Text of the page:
Kerala Land Bill passed
The Kerala Legislative Assembly adjourned sine die on December 4 after passing the Land Reforms Bill amidst loud thumping of desks by Congress members and cries of “Shame, shame” by Communists. The final attempt of the Communists to block the passage of the Bill by pressing for a division on the final motion ended in the House approving the measure. Earlier the House accepted 34 official amendments to various clauses moved by the Minister during the third reading. They were mostly of a verbal nature. The first major piece of legislation undertaken by the 14-month-old full-fledged Congress Ministry, this Bill has had a rough going since its introduction 11 weeks ago. Covered during the marathon discussion were about 1,800 amendments to the 137-Clause Bill.
Permission to overfly
Prime Minister Nehru informed the Lok Sabha on December 4 that after careful consideration the Government had decided to accede to the request of the Chinese Government for permission for over-flight across India of two foreign aircraft carrying the Chinese Premier, Mr. Chou En-lai, and the Vice-Premier, Marshal Chen-yi, to African countries. The issue was raised in the form of a calling attention notice.
No ceiling on ornaments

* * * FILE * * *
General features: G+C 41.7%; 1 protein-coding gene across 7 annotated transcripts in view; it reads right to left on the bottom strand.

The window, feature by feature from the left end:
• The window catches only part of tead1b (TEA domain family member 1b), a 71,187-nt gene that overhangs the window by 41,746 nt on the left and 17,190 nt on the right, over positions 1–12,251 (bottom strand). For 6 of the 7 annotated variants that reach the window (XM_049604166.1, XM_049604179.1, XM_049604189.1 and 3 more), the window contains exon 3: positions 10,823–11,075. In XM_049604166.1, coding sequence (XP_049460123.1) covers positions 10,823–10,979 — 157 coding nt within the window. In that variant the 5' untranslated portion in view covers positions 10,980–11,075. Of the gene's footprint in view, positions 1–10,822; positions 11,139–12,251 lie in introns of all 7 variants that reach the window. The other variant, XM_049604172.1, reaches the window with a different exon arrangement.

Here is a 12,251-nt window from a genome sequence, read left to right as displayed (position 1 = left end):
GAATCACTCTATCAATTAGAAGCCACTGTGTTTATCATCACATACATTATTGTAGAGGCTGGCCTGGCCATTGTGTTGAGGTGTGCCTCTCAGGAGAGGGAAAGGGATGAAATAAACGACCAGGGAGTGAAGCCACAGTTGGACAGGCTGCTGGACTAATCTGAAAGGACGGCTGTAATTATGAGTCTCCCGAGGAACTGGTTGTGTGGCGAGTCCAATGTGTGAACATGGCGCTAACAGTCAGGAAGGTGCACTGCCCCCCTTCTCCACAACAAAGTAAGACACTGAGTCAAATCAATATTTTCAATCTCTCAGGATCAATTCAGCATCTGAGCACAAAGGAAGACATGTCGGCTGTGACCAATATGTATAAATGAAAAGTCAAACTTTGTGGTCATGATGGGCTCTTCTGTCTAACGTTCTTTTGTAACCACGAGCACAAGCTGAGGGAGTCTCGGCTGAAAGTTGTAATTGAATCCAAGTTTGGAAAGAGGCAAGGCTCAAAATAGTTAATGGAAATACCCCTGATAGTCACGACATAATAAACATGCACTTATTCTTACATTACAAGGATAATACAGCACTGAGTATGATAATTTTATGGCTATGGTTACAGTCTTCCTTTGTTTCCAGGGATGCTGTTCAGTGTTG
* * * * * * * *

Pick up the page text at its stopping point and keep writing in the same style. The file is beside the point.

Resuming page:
A spokesman of the Finance Ministry on December 4 clarified that if and when Government called for declarations from individuals or a class of persons about gold ornaments in their possession beyond a particular limit, they need not surrender the ornaments in excess of the limit. The spokesman said that Government was not at present contemplating placing a ceiling on gold ornaments. Like the ceiling on land, it was possible that Government might place a ceiling on gold ornaments at a future date. But for the present, no ceiling on gold ornaments was under contemplation. The spokesman said that under the Gold Control Bill now before Parliament, Government merely wanted to clothe itself with the power to call for a declaration by general or special order from any person or class of persons in respect of holdings of ornaments in excess of a particular limit.